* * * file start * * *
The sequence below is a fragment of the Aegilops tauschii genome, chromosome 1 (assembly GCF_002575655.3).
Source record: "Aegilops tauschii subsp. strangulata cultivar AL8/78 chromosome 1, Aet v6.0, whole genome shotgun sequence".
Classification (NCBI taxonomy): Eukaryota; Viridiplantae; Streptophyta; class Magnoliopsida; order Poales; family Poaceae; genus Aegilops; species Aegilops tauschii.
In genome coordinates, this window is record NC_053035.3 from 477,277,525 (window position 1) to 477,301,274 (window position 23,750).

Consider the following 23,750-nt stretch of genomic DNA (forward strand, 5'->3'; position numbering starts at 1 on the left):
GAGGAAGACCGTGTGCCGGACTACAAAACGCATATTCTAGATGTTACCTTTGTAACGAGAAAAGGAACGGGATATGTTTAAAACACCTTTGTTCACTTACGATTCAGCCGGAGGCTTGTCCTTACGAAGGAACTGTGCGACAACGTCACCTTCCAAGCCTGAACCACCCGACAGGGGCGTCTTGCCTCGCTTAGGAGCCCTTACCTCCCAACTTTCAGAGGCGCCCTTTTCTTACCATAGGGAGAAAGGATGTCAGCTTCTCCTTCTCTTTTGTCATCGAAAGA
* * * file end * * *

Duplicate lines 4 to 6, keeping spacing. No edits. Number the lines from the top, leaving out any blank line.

In genome coordinates, this window is record NC_053035.3 from 477,277,525 (window position 1) to 477,301,274 (window position 23,750).

Consider the following 23,750-nt stretch of genomic DNA (forward strand, 5'->3'; position numbering starts at 1 on the left):
GAGGAAGACCGTGTGCCGGACTACAAAACGCATATTCTAGATGTTACCTTTGTAACGAGAAAAGGAACGGGATATGTTTAAAACACCTTTGTTCACTTACGATTCAGCCGGAGGCTTGTCCTTACGAAGGAACTGTGCGACAACGTCACCTTCCAAGCCTGAACCACCCGACAGGGGCGTCTTGCCTCGCTTAGGAGCCCTTACCTCCCAACTTTCAGAGGCGCCCTTTTCTTACCATAGGGAGAAAGGATGTCAGCTTCTCCTTCTCTTTTGTCATCGAAAGA